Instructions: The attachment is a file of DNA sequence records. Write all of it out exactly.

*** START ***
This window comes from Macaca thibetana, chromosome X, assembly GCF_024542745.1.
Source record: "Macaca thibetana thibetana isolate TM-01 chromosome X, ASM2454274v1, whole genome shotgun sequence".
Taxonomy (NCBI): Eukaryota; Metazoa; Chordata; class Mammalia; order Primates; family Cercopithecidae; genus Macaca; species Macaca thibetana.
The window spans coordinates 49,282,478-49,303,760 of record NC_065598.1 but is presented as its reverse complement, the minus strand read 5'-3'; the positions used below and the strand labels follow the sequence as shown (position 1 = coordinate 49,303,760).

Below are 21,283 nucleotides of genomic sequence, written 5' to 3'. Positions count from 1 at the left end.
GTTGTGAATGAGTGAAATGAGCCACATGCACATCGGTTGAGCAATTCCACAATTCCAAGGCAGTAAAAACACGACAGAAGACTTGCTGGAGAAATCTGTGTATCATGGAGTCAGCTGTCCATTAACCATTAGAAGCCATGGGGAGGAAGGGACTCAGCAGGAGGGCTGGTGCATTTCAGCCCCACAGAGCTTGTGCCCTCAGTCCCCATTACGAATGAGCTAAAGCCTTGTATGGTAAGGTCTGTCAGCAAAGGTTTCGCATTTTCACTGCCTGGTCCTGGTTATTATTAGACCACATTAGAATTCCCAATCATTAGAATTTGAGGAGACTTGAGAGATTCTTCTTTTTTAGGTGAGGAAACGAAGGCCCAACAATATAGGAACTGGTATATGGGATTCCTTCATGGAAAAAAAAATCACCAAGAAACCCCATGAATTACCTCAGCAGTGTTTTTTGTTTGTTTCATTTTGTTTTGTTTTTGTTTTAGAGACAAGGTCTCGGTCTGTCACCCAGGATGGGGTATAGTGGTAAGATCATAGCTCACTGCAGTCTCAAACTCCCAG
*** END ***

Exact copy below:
This window comes from Macaca thibetana, chromosome X, assembly GCF_024542745.1.
Source record: "Macaca thibetana thibetana isolate TM-01 chromosome X, ASM2454274v1, whole genome shotgun sequence".
Taxonomy (NCBI): Eukaryota; Metazoa; Chordata; class Mammalia; order Primates; family Cercopithecidae; genus Macaca; species Macaca thibetana.
The window spans coordinates 49,282,478-49,303,760 of record NC_065598.1 but is presented as its reverse complement, the minus strand read 5'-3'; the positions used below and the strand labels follow the sequence as shown (position 1 = coordinate 49,303,760).

Below are 21,283 nucleotides of genomic sequence, written 5' to 3'. Positions count from 1 at the left end.
GTTGTGAATGAGTGAAATGAGCCACATGCACATCGGTTGAGCAATTCCACAATTCCAAGGCAGTAAAAACACGACAGAAGACTTGCTGGAGAAATCTGTGTATCATGGAGTCAGCTGTCCATTAACCATTAGAAGCCATGGGGAGGAAGGGACTCAGCAGGAGGGCTGGTGCATTTCAGCCCCACAGAGCTTGTGCCCTCAGTCCCCATTACGAATGAGCTAAAGCCTTGTATGGTAAGGTCTGTCAGCAAAGGTTTCGCATTTTCACTGCCTGGTCCTGGTTATTATTAGACCACATTAGAATTCCCAATCATTAGAATTTGAGGAGACTTGAGAGATTCTTCTTTTTTAGGTGAGGAAACGAAGGCCCAACAATATAGGAACTGGTATATGGGATTCCTTCATGGAAAAAAAAATCACCAAGAAACCCCATGAATTACCTCAGCAGTGTTTTTTGTTTGTTTCATTTTGTTTTGTTTTTGTTTTAGAGACAAGGTCTCGGTCTGTCACCCAGGATGGGGTATAGTGGTAAGATCATAGCTCACTGCAGTCTCAAACTCCCAG